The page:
Booker said in the post he suffered a mild concussion and bruises, had patches of his hair pulled out, and had been called “choice slurs” during the beating.
“I don’t want to recount this, but I was almost the victim of an attempted lynching,” Booker, 36, said in the post. “I don’t want this to have happened to me or anyone. It hurts my soul, and my pride, but there are multiple witnesses and it can’t be hidden or avoided.”
In a statement, the Indiana Department of Natural Resources confirmed it responded to a 911 call for service on private property near Lake Monroe to investigate a battery. No arrests were made at the scene, but the agency said it is continuing to review the evidence and conduct interviews. It said it would not be releasing any additional information for now.
On Monday evening, hundreds of protesters demonstrated outside Monroe County Courthouse in Bloomington to demand swift arrests in Booker’s case.
“As a person of color in this community, this terrified me,” protester Rosie Maharjan, 22, told The Washington Post. “I always felt safe in Bloomington because it’s one of the more liberal areas of Indiana, and it just shows that it’s absolutely not. There’s dangerous white supremacists even here.”
The protest was peaceful but turned frightening as it wrapped up, when a speeding car plowed into at least one protester, according to a spokesman for the Monroe County Sheriff’s Office. The spokesman referred comment on the incident to the Bloomington Police Department, which said late Monday it had no additional information to release.
Bloomington Mayor John Hamilton (D) and City Clerk Nicole Bolden said in a joint statement Monday that they would be working with the Monroe County prosecutor to seek justice in Booker’s case, although the city has no jurisdiction over the investigation. The city officials said Booker was “physically assaulted and denounced and threatened with racial epithets” on “Indiana state park land at Lake Monroe.”
The incident, the officials said, exemplifies “the persistence of racism and bias in our country and our own community,” deserving “nothing less than our collective condemnation.”
According to Booker’s account, he and a group of friends went to Lake Monroe to watch the lunar eclipse on the Fourth of July. On their way to the park, he said they encountered a man in a Confederate hat who warned them they were walking on private property. He said they apologized, but attempts to “smooth over” the dispute went awry. He said the men followed him and his group as they tried to leave.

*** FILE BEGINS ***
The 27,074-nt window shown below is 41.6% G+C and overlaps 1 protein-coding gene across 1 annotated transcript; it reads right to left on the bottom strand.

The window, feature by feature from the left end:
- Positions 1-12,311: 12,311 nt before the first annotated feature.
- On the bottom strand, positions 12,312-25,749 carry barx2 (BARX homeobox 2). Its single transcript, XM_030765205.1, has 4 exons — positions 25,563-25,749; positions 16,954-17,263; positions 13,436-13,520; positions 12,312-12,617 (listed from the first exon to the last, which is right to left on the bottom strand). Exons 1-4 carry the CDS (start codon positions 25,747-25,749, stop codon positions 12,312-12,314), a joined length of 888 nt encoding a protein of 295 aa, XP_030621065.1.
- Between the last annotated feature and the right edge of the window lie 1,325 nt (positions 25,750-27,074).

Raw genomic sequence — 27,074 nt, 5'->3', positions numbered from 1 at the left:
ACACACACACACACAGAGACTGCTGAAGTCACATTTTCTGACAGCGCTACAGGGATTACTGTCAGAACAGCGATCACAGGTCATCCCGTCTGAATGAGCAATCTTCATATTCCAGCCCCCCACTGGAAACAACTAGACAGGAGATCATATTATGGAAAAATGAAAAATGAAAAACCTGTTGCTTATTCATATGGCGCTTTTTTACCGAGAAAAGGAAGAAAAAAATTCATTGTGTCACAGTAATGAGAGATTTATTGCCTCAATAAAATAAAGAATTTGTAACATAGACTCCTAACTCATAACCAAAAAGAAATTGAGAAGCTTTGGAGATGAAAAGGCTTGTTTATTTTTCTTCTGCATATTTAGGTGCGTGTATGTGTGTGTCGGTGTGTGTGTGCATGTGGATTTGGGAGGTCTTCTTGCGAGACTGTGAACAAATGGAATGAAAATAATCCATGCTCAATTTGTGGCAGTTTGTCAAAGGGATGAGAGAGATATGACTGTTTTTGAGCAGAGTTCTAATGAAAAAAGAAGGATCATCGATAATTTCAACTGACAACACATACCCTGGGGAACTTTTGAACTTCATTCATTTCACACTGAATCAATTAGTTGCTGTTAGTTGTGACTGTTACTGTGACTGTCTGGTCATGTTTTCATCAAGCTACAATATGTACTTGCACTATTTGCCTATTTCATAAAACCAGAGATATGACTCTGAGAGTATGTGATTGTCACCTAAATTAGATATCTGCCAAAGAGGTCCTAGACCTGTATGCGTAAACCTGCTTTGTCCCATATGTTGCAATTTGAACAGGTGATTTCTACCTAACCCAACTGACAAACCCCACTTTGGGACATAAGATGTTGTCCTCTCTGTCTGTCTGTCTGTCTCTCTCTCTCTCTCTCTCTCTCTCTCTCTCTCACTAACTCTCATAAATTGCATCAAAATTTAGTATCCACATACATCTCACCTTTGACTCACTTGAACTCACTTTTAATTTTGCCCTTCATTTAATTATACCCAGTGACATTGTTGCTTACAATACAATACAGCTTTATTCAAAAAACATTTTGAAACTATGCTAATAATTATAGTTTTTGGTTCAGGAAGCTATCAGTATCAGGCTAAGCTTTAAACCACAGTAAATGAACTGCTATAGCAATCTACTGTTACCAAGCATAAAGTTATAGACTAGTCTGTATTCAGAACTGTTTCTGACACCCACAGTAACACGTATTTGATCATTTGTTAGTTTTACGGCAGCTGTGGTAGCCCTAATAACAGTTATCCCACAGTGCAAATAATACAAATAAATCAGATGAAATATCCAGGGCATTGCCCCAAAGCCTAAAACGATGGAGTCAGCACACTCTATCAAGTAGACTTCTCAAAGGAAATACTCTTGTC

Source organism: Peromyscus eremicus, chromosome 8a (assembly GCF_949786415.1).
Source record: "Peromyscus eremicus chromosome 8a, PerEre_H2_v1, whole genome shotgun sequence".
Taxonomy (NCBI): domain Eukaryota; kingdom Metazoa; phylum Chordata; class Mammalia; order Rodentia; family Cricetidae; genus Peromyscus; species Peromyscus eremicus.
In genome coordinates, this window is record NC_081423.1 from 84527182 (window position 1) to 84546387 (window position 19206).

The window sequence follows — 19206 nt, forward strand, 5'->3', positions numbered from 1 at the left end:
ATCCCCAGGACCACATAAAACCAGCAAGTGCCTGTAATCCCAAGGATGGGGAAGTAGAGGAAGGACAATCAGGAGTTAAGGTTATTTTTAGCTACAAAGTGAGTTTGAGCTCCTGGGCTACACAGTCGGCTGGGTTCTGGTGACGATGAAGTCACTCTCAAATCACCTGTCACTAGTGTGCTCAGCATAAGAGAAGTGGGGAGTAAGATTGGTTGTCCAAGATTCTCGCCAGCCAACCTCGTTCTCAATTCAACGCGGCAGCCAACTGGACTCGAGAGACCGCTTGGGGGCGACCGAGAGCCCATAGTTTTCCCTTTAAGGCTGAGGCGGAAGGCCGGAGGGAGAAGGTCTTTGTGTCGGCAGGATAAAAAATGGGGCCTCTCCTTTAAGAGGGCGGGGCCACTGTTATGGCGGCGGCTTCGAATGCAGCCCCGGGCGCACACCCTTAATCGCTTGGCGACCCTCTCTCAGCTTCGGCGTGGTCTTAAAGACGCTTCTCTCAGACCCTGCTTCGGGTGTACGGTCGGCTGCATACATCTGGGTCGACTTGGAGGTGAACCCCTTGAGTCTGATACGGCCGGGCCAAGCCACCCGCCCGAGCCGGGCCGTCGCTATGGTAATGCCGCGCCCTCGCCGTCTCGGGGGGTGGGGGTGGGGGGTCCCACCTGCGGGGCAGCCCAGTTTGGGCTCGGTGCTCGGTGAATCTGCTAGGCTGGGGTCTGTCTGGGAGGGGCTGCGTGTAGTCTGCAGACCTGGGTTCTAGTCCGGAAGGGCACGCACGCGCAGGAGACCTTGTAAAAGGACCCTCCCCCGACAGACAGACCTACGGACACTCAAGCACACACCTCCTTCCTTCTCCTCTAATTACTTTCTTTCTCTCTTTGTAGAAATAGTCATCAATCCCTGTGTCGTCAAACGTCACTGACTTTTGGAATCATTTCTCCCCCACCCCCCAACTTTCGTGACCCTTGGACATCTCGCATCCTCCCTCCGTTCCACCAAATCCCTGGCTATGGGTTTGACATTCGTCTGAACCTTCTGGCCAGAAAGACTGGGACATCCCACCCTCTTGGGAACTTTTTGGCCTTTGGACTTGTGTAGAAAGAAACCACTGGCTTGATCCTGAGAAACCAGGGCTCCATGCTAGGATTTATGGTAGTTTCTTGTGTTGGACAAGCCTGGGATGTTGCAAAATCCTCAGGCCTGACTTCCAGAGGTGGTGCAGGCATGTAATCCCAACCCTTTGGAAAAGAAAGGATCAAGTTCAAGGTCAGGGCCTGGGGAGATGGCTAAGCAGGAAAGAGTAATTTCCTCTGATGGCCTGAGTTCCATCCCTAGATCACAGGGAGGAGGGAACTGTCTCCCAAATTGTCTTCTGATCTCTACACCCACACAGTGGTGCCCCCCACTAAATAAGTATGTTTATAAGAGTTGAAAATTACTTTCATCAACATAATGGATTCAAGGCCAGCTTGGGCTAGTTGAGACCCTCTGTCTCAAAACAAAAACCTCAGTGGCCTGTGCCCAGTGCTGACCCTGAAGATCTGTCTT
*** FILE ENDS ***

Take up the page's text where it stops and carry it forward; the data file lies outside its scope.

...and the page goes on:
Then, he said, the men “jumped me from behind."
“The five were able to easily overwhelm me and got me to the ground and dragged me pinning my body against a tree,” he said, before they allegedly began hitting his head and pulling his hair. At one point, he said, he heard one man shout, “We’re going to break his arms,” while they were behind his back. He said he heard another yell, “Get a noose!"
He said some people started filming as more arrived to try to intervene. The full context and sequence of events is not captured in the videos posted to Facebook, which had been viewed more than 5 million times as of early Tuesday.
“Please let him go,” one man says to the group surrounding Booker.
“We’re going to, as soon as you go,” a white woman in the group responds.
A shirtless man tries swatting the camera out of the hands of the man filming, yelling expletives about “liberals."
In another video clip, apparently referring to Booker, one man screams, “You nappy-headed b----, you happy about this? You happy with your five white friends?"
Speaking at the protest Monday, Booker said he believed the white people who intervened, some of whom he did not know, “affirmed that black lives matter.”
“I’m here alive today because folks stopped being bystanders. They didn’t just film me,” Booker said.
Caleb Poer, a 19-year-old local artist and community activist, said Monday’s protest included a march and speeches outside the courthouse, demanding the Monroe County prosecutor bring charges against the men. But just as the protest ended, as people were leaving, he said he saw a red Toyota Corolla stopped in the middle of the nearby street because an electric scooter was blocking its path. A man got out of the car and threw the scooter out of the way, video shows.
Then, the driver hit the gas, striking a woman who then clung to the windshield, Poer said. Another man appeared to be clinging to the side of the car as it sped away.
“The car went 0 to 50 in about three seconds,” Poer said.
The woman was thrown from the windshield a couple of blocks later, Poer said. The protest organizers tended to the woman, whom Poer saw lay bleeding on the ground. He said the man who had apparently been clinging to the side of the car appeared to be okay. The condition of the protesters was not immediately clear.
Poer said this was the second time in Bloomington that protesters have been hit by a car in recent weeks. Violence involving vehicles at protests over racial injustice in the aftermath of George Floyd’s killing has sent demonstrators running in cities across the country. Seattle Black Lives Matter protester Summer Taylor died Sunday after being struck by a car that busted through a barrier Saturday.
“When we have a peaceful protest, when we kneel for the national anthem, all of a sudden it becomes about being anti-American,” Poer said “When we up it a little bit, when we start marching and we get in the streets, what do we get? People trying to drive a car through us.”